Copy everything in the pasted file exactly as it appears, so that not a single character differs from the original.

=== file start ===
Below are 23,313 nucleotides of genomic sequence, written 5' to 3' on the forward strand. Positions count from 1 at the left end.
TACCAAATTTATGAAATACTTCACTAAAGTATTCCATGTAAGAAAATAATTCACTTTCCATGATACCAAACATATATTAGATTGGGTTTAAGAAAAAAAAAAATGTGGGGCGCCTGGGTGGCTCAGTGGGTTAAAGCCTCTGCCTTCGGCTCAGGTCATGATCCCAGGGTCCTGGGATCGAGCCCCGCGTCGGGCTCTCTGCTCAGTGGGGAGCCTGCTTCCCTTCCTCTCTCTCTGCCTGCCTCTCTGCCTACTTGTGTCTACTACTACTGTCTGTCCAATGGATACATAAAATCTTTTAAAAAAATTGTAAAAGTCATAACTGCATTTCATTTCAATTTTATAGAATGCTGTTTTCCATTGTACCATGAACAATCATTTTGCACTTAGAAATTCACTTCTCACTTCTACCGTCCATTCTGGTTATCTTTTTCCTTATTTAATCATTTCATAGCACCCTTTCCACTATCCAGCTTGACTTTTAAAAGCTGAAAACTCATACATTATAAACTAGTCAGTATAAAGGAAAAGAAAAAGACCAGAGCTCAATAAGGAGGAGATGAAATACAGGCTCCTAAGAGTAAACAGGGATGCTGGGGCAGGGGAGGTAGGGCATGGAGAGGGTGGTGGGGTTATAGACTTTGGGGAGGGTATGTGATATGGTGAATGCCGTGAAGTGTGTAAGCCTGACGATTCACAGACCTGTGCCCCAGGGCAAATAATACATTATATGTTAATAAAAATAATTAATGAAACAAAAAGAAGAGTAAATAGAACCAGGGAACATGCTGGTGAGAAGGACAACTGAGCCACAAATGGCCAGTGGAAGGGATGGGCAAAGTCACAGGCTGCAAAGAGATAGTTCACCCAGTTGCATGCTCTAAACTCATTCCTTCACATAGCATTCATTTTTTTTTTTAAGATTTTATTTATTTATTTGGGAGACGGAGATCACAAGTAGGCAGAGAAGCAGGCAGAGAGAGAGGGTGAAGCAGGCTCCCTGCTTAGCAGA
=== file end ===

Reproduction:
Below are 23,313 nucleotides of genomic sequence, written 5' to 3' on the forward strand. Positions count from 1 at the left end.
TACCAAATTTATGAAATACTTCACTAAAGTATTCCATGTAAGAAAATAATTCACTTTCCATGATACCAAACATATATTAGATTGGGTTTAAGAAAAAAAAAAATGTGGGGCGCCTGGGTGGCTCAGTGGGTTAAAGCCTCTGCCTTCGGCTCAGGTCATGATCCCAGGGTCCTGGGATCGAGCCCCGCGTCGGGCTCTCTGCTCAGTGGGGAGCCTGCTTCCCTTCCTCTCTCTCTGCCTGCCTCTCTGCCTACTTGTGTCTACTACTACTGTCTGTCCAATGGATACATAAAATCTTTTAAAAAAATTGTAAAAGTCATAACTGCATTTCATTTCAATTTTATAGAATGCTGTTTTCCATTGTACCATGAACAATCATTTTGCACTTAGAAATTCACTTCTCACTTCTACCGTCCATTCTGGTTATCTTTTTCCTTATTTAATCATTTCATAGCACCCTTTCCACTATCCAGCTTGACTTTTAAAAGCTGAAAACTCATACATTATAAACTAGTCAGTATAAAGGAAAAGAAAAAGACCAGAGCTCAATAAGGAGGAGATGAAATACAGGCTCCTAAGAGTAAACAGGGATGCTGGGGCAGGGGAGGTAGGGCATGGAGAGGGTGGTGGGGTTATAGACTTTGGGGAGGGTATGTGATATGGTGAATGCCGTGAAGTGTGTAAGCCTGACGATTCACAGACCTGTGCCCCAGGGCAAATAATACATTATATGTTAATAAAAATAATTAATGAAACAAAAAGAAGAGTAAATAGAACCAGGGAACATGCTGGTGAGAAGGACAACTGAGCCACAAATGGCCAGTGGAAGGGATGGGCAAAGTCACAGGCTGCAAAGAGATAGTTCACCCAGTTGCATGCTCTAAACTCATTCCTTCACATAGCATTCATTTTTTTTTTTAAGATTTTATTTATTTATTTGGGAGACGGAGATCACAAGTAGGCAGAGAAGCAGGCAGAGAGAGAGGGTGAAGCAGGCTCCCTGCTTAGCAGA